But such thinking is circular reasoning. Christian beliefs and values are supposed to be grounded in the authority of Jesus, which is grounded in the belief that Jesus is God Incarnate, which is in turn (it would appear) grounded in Christian beliefs and values.
Sociocentrism is the tendency to view your in-group as being good, right, and normal. Outsiders are bad, wrong, and abnormal. Another aspect of sociocentrism is the failure to notice that one even HAS a point of view: “We don’t have a point of view; we simply see the world as it really is.” Because one’s point of view has generally been adopted in childhood, it seems ‘natural’ to see the world from that point of view, and to assume that one is simply seeing the world as it really is. But worldviews are NOT natural; they are artificial; worldviews are systems of beliefs and values that have been constructed by human beings.
Swinburne’s hasty leap in attributing concerns about sin and atonement to God appears to be a clear case of sociocentric bias in which he fails to notice the operation of his own Christian worldview in shaping his reasoning and assumptions.
If one tries to set aside the Christian worldview for a few minutes, and to think like, for example, a Buddhist thinks, then one would arrive at very different conclusions about the motivations of God. God’s primary concern would NOT be with sin and atonement, but rather with suffering and unhappiness and anxiety that humans experience as a result of ego attachment to things and people and circumstances.
All is change, everything changes, and thus (in a sense) everything dies. In order to get beyond the typical human condition of suffering, unhappiness, and anxiety, one must become enlightened and fully grasp the reality that everything changes, and reconcile oneself to this unalterable reality.
In short, a Buddhist would attribute a different set of motivations to God than what a Christian would attribute to God. And, very likely, if anyone is to be recognized as an incarnation of God it would be Buddha, if one assumes that God has the sorts of concerns and motivations that a Buddhist would likely attribute to God. But clearly, that would beg the question; it would be circular reasoning to start from a Buddhist worldview and attribute Buddhist beliefs and values to God, and then conclude that Buddha is the most likely candidate for being God Incarnate.
The same objection applies to Swinburne.
6. Jesus was a False Prophet
This objection is somewhat in conflict with the previously argued skepticism about our knowledge of God’s specific motivations. However, I am drawing upon common Christian beliefs about God’s motivations, so this could be viewed as an argument concerning an internal inconsistency within Christianity.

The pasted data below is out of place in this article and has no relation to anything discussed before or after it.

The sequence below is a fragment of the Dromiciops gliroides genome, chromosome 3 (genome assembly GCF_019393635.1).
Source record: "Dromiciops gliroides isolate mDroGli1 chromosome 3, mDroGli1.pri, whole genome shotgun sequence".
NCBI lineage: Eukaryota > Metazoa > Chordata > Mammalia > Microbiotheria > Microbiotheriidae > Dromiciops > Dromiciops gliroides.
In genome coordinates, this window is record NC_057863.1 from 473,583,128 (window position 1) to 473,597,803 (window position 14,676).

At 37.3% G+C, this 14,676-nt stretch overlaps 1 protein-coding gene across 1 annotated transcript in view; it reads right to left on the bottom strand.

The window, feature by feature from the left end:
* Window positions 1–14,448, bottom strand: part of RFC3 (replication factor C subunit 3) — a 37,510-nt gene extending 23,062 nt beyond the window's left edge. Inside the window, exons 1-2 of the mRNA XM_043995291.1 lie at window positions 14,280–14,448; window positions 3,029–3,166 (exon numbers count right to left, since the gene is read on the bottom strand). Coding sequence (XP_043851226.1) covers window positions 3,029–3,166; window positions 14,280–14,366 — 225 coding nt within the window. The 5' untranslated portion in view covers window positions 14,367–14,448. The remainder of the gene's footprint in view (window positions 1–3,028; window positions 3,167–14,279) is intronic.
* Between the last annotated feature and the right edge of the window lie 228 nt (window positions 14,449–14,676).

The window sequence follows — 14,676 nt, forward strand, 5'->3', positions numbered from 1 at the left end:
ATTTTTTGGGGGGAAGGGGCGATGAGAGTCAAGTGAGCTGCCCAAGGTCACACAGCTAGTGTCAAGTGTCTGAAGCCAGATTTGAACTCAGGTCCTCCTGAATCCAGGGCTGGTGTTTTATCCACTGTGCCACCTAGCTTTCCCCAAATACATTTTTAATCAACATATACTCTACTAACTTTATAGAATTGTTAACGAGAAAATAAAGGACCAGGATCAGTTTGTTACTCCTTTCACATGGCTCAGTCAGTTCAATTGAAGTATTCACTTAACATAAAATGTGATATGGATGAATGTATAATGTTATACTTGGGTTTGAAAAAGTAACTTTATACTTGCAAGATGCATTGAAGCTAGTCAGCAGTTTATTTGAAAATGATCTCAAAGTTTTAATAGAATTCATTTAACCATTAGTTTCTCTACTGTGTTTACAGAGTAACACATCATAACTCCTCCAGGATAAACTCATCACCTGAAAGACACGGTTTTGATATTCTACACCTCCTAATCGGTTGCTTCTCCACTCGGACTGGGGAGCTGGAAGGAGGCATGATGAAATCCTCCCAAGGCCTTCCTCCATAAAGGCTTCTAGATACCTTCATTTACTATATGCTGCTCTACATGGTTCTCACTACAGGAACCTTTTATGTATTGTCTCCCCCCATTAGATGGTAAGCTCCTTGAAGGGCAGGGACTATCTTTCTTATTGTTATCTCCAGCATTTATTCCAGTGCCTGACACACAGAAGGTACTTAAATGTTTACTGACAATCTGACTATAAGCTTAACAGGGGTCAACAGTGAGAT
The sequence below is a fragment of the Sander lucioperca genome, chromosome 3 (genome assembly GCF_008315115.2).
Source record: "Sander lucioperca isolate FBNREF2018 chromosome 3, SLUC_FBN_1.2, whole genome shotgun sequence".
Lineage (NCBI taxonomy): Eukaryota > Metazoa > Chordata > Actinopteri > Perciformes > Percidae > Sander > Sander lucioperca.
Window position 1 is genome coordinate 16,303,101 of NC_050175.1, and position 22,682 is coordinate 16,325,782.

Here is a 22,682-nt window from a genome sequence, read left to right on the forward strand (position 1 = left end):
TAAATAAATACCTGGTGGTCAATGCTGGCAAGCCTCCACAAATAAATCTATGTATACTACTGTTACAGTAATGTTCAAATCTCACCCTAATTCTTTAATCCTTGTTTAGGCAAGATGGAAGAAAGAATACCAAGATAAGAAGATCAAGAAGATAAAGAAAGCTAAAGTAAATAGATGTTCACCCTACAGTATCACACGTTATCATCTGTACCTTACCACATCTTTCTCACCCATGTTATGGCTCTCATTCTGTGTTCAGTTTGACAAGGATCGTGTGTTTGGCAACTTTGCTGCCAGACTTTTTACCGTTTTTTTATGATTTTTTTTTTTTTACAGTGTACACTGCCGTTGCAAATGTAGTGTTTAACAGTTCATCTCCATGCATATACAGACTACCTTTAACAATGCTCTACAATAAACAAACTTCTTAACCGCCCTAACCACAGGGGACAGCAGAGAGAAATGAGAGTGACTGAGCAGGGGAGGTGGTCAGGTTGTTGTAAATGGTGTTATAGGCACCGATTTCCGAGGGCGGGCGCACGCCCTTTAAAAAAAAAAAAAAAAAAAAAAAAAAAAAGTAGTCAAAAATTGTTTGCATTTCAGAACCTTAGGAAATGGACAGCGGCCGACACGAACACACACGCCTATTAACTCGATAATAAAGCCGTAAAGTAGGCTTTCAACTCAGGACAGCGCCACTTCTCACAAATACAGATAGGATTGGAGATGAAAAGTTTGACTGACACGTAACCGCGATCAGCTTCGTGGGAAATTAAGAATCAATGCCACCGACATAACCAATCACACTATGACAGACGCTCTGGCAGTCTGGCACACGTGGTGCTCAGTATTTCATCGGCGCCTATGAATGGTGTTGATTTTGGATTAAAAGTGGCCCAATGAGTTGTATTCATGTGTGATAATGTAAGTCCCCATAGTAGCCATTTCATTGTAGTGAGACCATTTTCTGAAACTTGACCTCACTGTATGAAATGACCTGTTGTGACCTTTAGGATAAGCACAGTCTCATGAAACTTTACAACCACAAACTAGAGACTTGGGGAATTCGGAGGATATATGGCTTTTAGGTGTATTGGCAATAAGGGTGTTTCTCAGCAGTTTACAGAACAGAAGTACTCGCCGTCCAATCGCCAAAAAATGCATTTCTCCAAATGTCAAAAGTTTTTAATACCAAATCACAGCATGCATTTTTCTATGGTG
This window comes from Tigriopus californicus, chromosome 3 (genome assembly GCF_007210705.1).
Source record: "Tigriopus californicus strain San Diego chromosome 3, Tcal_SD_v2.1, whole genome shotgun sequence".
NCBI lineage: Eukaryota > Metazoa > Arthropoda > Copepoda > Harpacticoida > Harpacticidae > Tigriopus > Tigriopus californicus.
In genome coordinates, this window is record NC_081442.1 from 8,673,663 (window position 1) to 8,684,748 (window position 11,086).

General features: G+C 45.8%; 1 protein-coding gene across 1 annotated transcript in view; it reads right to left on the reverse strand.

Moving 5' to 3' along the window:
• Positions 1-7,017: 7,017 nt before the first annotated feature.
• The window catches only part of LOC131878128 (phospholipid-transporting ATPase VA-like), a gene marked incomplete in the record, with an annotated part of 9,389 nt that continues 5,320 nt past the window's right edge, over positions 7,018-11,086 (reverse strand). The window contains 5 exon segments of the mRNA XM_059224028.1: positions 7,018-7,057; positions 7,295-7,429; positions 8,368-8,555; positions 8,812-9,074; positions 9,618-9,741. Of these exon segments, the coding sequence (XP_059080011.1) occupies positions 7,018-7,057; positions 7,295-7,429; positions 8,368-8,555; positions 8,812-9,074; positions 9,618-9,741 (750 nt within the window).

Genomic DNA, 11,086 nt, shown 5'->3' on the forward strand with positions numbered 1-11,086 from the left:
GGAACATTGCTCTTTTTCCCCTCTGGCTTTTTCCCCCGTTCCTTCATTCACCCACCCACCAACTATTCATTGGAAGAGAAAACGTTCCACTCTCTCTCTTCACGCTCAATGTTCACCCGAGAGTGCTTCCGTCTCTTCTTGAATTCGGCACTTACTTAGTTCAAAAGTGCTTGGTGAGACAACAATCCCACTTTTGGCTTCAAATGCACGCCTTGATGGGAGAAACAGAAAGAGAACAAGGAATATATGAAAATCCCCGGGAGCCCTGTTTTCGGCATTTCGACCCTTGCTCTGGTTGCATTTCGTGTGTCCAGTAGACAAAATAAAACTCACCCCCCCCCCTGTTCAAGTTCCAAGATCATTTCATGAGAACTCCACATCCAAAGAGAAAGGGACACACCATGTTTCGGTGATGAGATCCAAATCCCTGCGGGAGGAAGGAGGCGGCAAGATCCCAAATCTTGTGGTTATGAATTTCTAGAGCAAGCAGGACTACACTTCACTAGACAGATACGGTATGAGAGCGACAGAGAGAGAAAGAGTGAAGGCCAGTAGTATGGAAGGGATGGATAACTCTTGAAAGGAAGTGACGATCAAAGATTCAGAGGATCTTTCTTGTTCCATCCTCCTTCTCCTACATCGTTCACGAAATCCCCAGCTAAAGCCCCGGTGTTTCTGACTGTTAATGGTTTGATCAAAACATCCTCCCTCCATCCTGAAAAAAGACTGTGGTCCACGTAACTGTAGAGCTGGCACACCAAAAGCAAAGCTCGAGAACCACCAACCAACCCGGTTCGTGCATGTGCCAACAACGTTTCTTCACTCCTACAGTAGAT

CORE ARGUMENT
1. Jesus was a false prophet.
2. If Jesus was a false prophet, then God would not either perpetrate nor permit Jesus’ resurrection from the dead.
Therefore,
3. God would not either perpetrate nor permit Jesus’ resurrection from the dead.
ARGUMENT FOR PREMISE (1)
4. Jesus claimed to be a prophet.
5. Jesus encouraged others to worship and obey a false god.
6. Anyone who claims to be a prophet but encourages others to worship and obey a false god is a false prophet.
Therefore,
1. Jesus was a false prophet.
ARGUMENT FOR PREMISE (5)
7. Jesus encouraged others to worship and obey Jehovah.
8. Something is God only if it is a perfectly morally good person.
9. Jehovah is NOT a perfectly morally good person.
10. If Jehovah is NOT God, then Jehovah is a false god.
Therefore,
5. Jesus encouraged others to worship and obey a false god.

bookmark_borderCraig Responds to My Objections to the Kalam Cosmological Argument

In my debate on the existence of God with Phil Fernandes, Fernandes defended the kalam cosmological argument. In my rebuttal, I provided objections. William Lane Craig, who so far has not debated me despite saying over a decade ago that he would so, responded to me on YouTube.

William Lane Craig’s response is not new; it was released on October 12, 2009. I just became aware of it today (March 27, 2014), however, thanks to Diego Vera.

bookmark_borderWorst Atheist Debate Performances (revised 22-May-15)

In the past, I posted a list of the “Worst Atheist Debaters.” I now think that title was a mistake, since it’s possible that a single debate performance may not be representative of a person’s overall skill in debate. So I am republishing that list now as a list of the “Worst Atheist Debate Performances.”
Like my list of “Best Atheist Debaters,” I don’t know of any way to be fully objective about this sort of thing. Also, like the other list, I fully recognize that others may disagree. Nevertheless, for what it’s worth, here is my list of worst atheist debate performances, organized by topic.

Topic: God’s Existence

Topic: Morality Without God
  • Craig-Kurtz Debate (for an example, see here)
  • Craig-Taylor Debate

Topic: Resurrection of Jesus

  • Habermas-Flew Debate
  • Wood-Loftus Debate (2015)
Note: as with the other list, nothing should be read into the fact that someone’s name does not appear on this list. I haven’t listened to all atheist debate performances; additionally, I am undecided about some of the ones I have listened to.